Solaris was already loosing market share to Linux by the time Sun open sourced Solaris. It was almost a last throw of the dice to keep Solaris relevant (and alive)
Back in 2010, critics worried that Sun Microsystems' software portfolio would wither on the vine once Oracle got its hands on it. Five years on and the worst fears have proven baseless, yet former Sun diehards have had plenty to be disappointed about since Larry Ellison & Co gobbled the former server heavyweight. Although Sun …
Wednesday 28th January 2015 19:55 GMT btrower
Yes. The critics were right
For my money Java, MySQL, OpenOffice and VirtualBox all suffered. Sun machines and Solaris used to be fairly common in places I traveled, but no more.
Oracle is a company bent on serving Oracle/Larry to the exclusion of anything else. It seems to be a culture that values 'winning' regardless of whether or not it diminishes net wealth all round.
I am mystified as to why people stick with Java when it is *clearly* encumbered by Oracle. A proprietary programming language cannot and should not have a future.
Wednesday 28th January 2015 20:05 GMT Charlie Clark
Re: Yes. The critics were right
I disagree on the MySQL bit. I don't like it much as a database but I have one project which is dependent upon it and there's no doubt in my mind that Oracle's stewardship of MySQL is better by far than MySQL's own where being fast seemed to trump being reliable.
Of course, the big winner out of the takeover has been Postgres with companies like EnterpriseDB picking up lucrative contracts from those fleeing Big Red.
Picking a fight with Google over Java was stupid. Android finally gave Java the mass market of developers it had been craving. And now that market will go wherever Google leads it.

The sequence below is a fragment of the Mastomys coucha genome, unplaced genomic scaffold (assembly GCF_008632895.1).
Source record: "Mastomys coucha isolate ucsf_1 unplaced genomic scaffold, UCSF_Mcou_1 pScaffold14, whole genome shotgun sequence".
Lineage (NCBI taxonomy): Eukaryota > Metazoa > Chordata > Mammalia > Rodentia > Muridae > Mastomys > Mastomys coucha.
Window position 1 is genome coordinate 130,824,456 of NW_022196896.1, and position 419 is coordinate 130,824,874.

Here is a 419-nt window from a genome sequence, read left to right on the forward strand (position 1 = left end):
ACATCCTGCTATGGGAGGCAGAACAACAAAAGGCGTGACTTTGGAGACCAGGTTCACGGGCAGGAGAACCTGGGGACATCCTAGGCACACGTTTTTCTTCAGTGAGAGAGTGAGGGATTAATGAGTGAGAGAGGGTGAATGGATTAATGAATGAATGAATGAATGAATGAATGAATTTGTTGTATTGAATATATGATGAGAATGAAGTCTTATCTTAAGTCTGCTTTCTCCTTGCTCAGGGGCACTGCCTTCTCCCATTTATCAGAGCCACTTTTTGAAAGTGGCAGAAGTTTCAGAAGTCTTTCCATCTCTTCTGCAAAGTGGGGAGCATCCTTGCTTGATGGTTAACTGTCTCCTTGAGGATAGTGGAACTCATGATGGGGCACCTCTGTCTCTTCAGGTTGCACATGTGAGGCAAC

Thursday 26th February 2015 16:17 GMT A. Lloyd Flanagan
Re: Yes. The critics were right
"where being fast seemed to trump being reliable."
But that's exactly the niche MySQL was designed for -- things like web applications where an occasional data failure could be tolerated but high performance was a must. If it sacrifices performance for reliability, it's playing catch up to PostgreSQL, and it has a long way to go.
Thursday 29th January 2015 10:35 GMT smackbean
Re: Yes. The critics were right
"I am mystified as to why people stick with Java when it is *clearly* encumbered by Oracle"
So I'm developing say a web application with a Java back-end. How is Oracle 'ecnumbering' any part of the process I go through?
If you are 'mystified', you probably have not used, do not know Java - or failed to use it correctly when you did.
Wednesday 28th January 2015 20:28 GMT PowerBenny
These things take time and 5 years is a blink of the eye
In large corporations the 5 year time frame has not yet given enough time to see the effects of Oracle's stewardship. Many of us are signed up for multi-year subscription deals and it is only as those come to an end that any thought of departure will arise. Once it does it then takes years to plan an execute the migration.
For myself we're just at the start of what will be a long journey away from Oracle WebLogic and onto open source middleware. It has taken until recently for regulators, auditors and high-up decision makes to get comfortable with the idea of using open source application servers for mission critical platforms in highly regulated financial industries. Now that we are happy with this move then Oracle will shortly be receiving the unwelcome news that we are not going to be renewing the multi-million pound contract.
I'm sure we can't be the only ones who are only just getting to this position?
Wednesday 28th January 2015 20:59 GMT asdf
Thursday 29th January 2015 08:14 GMT Phil Koenig
VirtualBox is the only clear winner, to me
I hated what Oracle did with a lot of the Sun products, including pulling support and even the ability to download a BIOS ROM for old workstations without buying a pricy service contract - but VirtualBox has become (remained?) probably the most useful Oracle software product to me, particularly because it is still accessible to anyone without having to pay a king's ransom, and it works well.